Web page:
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The Shipman Agency, Inc. v. Theblaze, Inc.

United States District Court, S.D. Texas, Houston Division

June 22, 2018




         Plaintiff The Shipman Agency, Inc. ("Plaintiff," "Shipman" or "Licensor") brings six causes of action against defendants TheBlaze, Inc. ("TheBlaze") and Tyler Cardon ("Cardon") (collectively, "Defendants") for: (1) violation of the Lanham Act, 15 U.S.C. § 1114(a)(1), (2) violation of the Lanham Act, 15 U.S.C. § 1125(a), (3) violation of the Texas Business and Commerce Code § 16.102, (4) unfair competition, (5) promissory estoppel, and (6) tortious interference with prospective business relations.[1]Pending before the court is Defendants TheBlaze Inc. and Tyler Cardon's Amended Motion to Stay and Compel Arbitration and Brief in Support ("Defendants' Motion to Compel") (Docket Entry No. 18). For the reasons stated below, the court will grant Defendants' Motion to Compel.

         I. Background [2]

         Plaintiff is an advertising agency and a television creation and production company owned and operated by Stephanie Shipman. TheBlaze is a digital network that licenses television and radio content from producers to provide to its subscribers. Cardon is the president of TheBlaze and its parent company, Mercury Radio Arts, Inc.[3] For the last five years Plaintiff and TheBlaze have entered into successive license agreements in which Plaintiff licensed its content to TheBlaze to air on television. On May 22, 2017, the parties executed their most recent licensing agreement ("2017 License Agreement" or "the Agreement") for TheBlaze to air Plaintiff's programs. The 2017 License Agreement governs the relationship between Plaintiff and TheBlaze, provides details about airing Plaintiff's programs and advertising, and contains a mandatory arbitration provision.[4]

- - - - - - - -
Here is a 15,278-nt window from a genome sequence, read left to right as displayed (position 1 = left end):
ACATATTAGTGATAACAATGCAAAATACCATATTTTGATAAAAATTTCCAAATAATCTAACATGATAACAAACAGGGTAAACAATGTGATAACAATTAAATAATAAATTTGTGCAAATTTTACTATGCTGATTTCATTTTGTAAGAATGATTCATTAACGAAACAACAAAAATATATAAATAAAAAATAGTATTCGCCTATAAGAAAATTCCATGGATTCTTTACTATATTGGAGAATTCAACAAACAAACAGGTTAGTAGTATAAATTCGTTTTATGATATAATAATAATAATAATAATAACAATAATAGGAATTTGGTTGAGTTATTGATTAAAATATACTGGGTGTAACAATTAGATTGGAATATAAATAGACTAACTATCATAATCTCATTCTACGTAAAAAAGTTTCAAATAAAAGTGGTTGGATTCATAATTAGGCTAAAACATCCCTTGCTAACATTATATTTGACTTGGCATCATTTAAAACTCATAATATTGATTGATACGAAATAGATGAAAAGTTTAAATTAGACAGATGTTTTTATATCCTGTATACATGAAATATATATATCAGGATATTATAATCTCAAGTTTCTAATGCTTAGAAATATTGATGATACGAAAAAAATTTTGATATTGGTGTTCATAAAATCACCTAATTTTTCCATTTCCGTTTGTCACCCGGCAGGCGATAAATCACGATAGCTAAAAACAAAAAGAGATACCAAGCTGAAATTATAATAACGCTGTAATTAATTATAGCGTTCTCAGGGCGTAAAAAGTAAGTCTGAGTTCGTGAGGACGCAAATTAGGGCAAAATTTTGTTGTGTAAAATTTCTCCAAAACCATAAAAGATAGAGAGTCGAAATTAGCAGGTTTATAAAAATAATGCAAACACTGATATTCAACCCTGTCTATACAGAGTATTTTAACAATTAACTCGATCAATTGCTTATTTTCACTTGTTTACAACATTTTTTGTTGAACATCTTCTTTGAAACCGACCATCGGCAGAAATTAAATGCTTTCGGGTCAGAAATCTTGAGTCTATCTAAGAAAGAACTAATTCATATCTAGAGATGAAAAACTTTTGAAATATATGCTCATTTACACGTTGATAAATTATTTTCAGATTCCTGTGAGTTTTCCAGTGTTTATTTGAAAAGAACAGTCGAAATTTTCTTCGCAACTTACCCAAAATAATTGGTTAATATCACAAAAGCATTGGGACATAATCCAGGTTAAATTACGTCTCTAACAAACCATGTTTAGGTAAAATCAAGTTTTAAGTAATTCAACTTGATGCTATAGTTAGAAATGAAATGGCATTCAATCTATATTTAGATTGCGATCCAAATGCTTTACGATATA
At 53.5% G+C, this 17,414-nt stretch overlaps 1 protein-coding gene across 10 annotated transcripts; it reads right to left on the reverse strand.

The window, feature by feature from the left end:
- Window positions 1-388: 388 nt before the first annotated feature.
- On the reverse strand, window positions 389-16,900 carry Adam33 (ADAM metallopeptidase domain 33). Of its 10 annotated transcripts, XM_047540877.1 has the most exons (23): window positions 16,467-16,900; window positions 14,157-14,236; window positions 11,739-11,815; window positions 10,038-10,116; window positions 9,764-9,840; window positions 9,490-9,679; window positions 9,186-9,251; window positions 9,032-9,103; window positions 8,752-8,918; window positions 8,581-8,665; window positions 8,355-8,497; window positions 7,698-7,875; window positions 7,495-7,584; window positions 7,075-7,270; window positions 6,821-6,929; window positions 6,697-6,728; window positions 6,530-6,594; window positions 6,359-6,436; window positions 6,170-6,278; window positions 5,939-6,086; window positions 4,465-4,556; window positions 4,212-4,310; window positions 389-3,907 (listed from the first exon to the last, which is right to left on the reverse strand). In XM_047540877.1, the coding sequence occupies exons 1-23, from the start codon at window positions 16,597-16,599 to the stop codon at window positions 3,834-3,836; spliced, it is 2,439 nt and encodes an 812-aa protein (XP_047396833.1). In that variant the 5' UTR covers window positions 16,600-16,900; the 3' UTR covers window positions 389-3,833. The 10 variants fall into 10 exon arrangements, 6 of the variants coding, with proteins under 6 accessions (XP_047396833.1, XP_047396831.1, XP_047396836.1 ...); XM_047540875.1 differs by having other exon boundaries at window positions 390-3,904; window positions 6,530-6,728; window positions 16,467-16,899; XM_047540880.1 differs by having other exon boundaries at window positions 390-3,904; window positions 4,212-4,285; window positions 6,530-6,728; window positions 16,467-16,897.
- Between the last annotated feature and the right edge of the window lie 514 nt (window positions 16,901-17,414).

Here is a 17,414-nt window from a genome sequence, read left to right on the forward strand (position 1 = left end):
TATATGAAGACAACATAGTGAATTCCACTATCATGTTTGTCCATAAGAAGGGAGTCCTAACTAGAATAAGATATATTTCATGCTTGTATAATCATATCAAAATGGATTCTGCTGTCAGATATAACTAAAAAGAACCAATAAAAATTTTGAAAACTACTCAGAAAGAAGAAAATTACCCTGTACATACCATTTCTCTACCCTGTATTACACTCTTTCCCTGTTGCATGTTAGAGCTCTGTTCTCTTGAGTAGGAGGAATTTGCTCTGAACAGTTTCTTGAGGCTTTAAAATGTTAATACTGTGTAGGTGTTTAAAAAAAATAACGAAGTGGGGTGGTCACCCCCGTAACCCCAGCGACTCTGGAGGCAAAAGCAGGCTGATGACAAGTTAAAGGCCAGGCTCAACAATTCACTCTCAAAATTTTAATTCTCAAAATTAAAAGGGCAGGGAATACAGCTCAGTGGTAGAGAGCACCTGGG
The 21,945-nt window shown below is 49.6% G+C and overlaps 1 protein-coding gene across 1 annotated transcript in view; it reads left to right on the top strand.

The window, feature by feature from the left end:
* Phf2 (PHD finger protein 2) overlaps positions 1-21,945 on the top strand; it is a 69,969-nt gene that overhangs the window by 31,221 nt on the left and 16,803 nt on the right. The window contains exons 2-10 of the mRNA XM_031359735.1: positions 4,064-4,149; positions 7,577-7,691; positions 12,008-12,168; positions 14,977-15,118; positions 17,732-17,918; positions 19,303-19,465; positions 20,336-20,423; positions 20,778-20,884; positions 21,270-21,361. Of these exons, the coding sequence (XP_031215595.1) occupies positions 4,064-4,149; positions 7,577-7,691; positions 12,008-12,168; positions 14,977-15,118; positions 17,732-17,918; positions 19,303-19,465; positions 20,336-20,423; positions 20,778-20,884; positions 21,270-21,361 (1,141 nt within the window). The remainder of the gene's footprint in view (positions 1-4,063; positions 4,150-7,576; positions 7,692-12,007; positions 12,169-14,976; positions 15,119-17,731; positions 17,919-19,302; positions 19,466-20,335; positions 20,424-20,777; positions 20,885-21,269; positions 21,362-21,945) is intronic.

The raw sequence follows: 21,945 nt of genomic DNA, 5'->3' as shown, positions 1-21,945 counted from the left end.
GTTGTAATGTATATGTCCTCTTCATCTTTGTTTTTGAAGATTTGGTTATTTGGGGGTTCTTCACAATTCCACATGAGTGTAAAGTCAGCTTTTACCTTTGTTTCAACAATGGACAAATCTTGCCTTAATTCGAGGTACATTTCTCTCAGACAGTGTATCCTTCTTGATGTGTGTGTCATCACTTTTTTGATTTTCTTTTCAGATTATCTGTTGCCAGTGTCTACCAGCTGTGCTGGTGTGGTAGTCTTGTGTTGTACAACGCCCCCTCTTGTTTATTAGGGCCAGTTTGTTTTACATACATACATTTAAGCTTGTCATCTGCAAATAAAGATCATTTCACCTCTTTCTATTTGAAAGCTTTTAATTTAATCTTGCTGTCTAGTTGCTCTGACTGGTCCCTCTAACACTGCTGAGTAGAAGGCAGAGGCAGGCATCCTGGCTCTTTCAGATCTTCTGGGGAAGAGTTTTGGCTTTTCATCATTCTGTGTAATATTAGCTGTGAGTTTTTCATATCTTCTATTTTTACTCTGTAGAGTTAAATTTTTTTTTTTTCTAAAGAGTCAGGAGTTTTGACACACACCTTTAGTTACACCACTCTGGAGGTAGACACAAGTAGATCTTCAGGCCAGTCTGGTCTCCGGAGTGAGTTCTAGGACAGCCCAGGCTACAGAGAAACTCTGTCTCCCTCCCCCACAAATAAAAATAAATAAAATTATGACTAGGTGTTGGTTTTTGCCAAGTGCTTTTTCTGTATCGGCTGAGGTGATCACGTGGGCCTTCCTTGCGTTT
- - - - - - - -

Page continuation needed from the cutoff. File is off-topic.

Plaintiff alleges that in 2018 Cardon aimed to destroy the relationship between Shipman and TheBlaze, rejected advertisements from Plaintiff's sponsors, and refused to provide Shipman two minutes of commercial airtime. Plaintiff alleges that contrary to its promises TheBlaze never ran banner ads on its website or promoted Plaintiff's shows on television, radio, or social media. Plaintiff and TheBlaze began negotiating a license agreement for 2018, but on February 21, 2018, TheBlaze informed Plaintiff that it would not enter into a 2018 license agreement. On March 5, 2018, Plaintiff sent TheBlaze a notice of termination of the 2017 License Agreement. Plaintiff alleges that "[d] espite the fact that its license has been terminated, the Blaze is continuing to air Shipman's shows and willfully infringe The Registered Trademarks on television and on digital media."[5] Plaintiff also alleges that Cardon has defamed Plaintiff to its sponsors, causing the companies to cancel their sponsorships of Plaintiff's programs.

         Plaintiff filed this action on March 12, 2018, and filed its First Amended Complaint on April 13, 2018, seeking damages, permanent injunctive relief, and other appropriate costs and relief as the court deems appropriate.[6] Defendants have moved to stay this action and to require Plaintiff to arbitrate its claims with Defendants pursuant to the Federal Arbitration Act and the Texas General Arbitration Act.[7]

         II. Analysis

         Defendants argue that because the 2 017 License Agreement contained a valid arbitration provision and that because Plaintiff's claims fall within the scope of that provision, the court should stay the action and compel arbitration.[8] Plaintiff responds that no arbitration agreement exists as to the unexecuted 2018 License Agreement, that the arbitration provision in the 2017 License Agreement is illusory and unconscionable, and that Plaintiff's claims fall outside the scope of the arbitration provision.[9]

         A. Applicable Law

         Under the Federal Arbitration Act ("FAA") an arbitration agreement in a contract evidencing a transaction involving interstate commerce is "valid, irrevocable, and enforceable, save upon such grounds as exist at law or in equity for the revocation of any contract." 9 U.S.C. § 2. Underlying the FAA is "the fundamental principle that arbitration is a matter of contract." AT&T Mobility LLC v. Concepcion, 131 S.Ct. 1740, 1745 (2011) (internal quotation marks omitted); see Washington Mutual Finance Group, LLC v. Bailey, 364 F.3d 260, 264 (5th Cir. 2004) ("The purpose of the FAA is to give arbitration agreements the same force and effect as other contracts --no more and no less.").